Nama loans firm central to property tycoons' battle against bankruptcy
Former property tycoons Michael and John Taggart's fight against being declared bankrupt centres on the firm that controls £1bn of Nama loans in Northern Ireland, it has emerged.
It was revealed in the High Court that the Co Londonderry brothers are challenging Promontoria Eagle's standing at a meeting where creditors rejected an alternative proposal.
Dublin registered Promontoria Eagle, a subsidiary of US private equity giant Cerberus, was set up to manage the former Nama property loan book.
The Taggarts, said to have total debts of up to £213m, are facing bankruptcy petitions brought by Ulster Bank.
Proceedings were issued after the house builders lost a legal battle over their liability for millions of pounds in personal guarantees for land purchases and development on either side of the Irish border.
Earlier this year the petitions were put on hold so Individual Voluntary Arrangement (IVA) proposals could be put to a meeting of creditors.
An IVA involves a binding agreement to pay back at least some of the outstanding debts.
A majority of creditors must vote in favour of the plan before bankruptcy proceedings can be stopped.
It was disclosed at that stage that the total amount owed to unsecured creditors was £213m, with liabilities to Ulster Bank assessed at around £11m.
The alternative resolution involved payments of 0.03 pence in the pound.
At a previous hearing it was confirmed that the proposal was rejected by a majority of creditors.
However, the Taggarts began moves to challenge a decision by the chairman of the meeting to accept the outcome of the ballot.
Counsel for the brothers raised issues over the standing of a creditor he did not name at that stage.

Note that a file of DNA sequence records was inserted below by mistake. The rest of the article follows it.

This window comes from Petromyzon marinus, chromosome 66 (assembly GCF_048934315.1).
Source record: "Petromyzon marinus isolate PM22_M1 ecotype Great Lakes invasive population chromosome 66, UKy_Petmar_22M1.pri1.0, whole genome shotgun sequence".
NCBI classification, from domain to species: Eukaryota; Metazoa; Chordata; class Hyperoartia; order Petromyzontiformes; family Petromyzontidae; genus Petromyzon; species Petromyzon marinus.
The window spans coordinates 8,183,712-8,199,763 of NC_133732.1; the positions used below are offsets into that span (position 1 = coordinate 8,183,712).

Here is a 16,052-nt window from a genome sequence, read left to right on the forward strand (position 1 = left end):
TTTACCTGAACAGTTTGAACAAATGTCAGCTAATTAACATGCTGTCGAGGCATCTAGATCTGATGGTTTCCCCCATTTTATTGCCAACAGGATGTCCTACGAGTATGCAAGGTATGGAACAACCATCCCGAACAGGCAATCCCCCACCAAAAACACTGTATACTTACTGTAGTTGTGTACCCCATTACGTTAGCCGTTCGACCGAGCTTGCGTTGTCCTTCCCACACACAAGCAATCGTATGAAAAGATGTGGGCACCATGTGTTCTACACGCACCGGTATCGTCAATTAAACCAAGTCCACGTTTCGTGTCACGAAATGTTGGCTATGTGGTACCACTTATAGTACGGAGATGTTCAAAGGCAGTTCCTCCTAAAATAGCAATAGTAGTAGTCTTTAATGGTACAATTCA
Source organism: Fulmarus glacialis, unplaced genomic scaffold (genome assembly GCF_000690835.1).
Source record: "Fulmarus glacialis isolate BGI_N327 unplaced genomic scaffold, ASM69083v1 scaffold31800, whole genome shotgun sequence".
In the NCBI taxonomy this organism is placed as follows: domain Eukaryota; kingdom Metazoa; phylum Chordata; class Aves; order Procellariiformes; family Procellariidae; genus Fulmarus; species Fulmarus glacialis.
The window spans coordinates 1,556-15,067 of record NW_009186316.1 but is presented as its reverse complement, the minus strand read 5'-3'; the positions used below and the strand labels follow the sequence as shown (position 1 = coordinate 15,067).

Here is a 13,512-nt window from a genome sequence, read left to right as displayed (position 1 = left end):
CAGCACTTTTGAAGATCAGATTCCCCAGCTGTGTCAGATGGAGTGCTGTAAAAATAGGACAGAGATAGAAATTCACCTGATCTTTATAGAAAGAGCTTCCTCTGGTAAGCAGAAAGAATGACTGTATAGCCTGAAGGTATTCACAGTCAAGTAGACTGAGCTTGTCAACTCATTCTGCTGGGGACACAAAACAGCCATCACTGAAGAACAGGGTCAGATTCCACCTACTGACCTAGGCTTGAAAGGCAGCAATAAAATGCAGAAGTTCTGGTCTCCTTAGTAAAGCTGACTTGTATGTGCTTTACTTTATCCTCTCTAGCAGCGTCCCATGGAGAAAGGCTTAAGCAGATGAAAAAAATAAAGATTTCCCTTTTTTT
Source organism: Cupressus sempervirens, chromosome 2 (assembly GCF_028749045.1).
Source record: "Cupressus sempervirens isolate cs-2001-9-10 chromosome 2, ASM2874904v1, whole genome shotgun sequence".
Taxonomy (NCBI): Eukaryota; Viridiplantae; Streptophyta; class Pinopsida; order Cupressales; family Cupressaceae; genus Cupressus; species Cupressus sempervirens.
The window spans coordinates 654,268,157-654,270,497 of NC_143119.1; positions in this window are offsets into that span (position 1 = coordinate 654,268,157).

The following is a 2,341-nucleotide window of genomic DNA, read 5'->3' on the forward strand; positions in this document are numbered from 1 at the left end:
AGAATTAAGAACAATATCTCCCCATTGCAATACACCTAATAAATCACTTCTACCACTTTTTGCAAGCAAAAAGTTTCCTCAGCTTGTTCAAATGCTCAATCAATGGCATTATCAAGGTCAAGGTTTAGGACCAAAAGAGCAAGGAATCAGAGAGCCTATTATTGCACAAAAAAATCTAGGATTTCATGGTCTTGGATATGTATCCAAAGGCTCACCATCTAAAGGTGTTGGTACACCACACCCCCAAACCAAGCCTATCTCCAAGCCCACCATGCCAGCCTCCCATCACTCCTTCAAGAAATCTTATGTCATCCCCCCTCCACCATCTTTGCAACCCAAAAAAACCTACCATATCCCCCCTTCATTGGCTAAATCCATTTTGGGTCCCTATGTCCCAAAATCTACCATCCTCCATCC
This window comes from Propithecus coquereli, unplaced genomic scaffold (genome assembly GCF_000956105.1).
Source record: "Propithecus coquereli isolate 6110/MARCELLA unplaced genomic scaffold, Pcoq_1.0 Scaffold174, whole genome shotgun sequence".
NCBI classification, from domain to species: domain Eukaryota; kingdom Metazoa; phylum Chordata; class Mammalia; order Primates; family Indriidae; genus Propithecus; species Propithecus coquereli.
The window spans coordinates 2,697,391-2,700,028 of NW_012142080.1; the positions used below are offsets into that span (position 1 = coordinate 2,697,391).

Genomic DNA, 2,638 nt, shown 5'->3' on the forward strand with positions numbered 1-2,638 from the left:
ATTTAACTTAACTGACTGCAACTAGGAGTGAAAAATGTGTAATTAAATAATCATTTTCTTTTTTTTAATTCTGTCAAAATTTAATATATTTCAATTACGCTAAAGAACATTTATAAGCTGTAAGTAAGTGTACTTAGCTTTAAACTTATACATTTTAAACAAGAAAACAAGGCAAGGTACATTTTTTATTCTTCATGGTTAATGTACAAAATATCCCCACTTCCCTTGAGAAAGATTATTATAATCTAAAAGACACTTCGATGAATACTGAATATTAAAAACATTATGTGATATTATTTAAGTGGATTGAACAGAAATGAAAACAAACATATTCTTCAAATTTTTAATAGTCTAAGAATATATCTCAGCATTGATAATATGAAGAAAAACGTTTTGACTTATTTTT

He contended that the proposal would have been approved without their inclusion in the vote.
But in court yesterday Bankruptcy Master Kelly disclosed the identity of the firm.
She said: "The Taggarts' own challenge (relates) to Promontoria Eagle."
A lawyer representing Ulster Bank responded that her client had been happy with the outcome of the vote.
She indicated, however, that it will be contesting the standing of other creditors to counter the Taggarts' move.
Adjourning proceedings, Master Kelly listed the case for a further review in June.
The brothers have been locked in litigation with the bank for several years.
As part of the legal battle they unsuccessfully claimed its actions contributed to the collapse of the Taggart Group.
Once a huge house-building operation on either side of the Irish border, with further interests in Britain, Europe and the United States, the firm was decimated in the 2007 property market crash. Within a year it had gone into administration.
Michael Taggart, who was at one time among Ireland's richest businessmen, insisted his company would not have gone bust if bank concerns had been disclosed sooner.
But a judge ruled against him after describing his evidence in the case as being "flawed, inconsistent and implausible".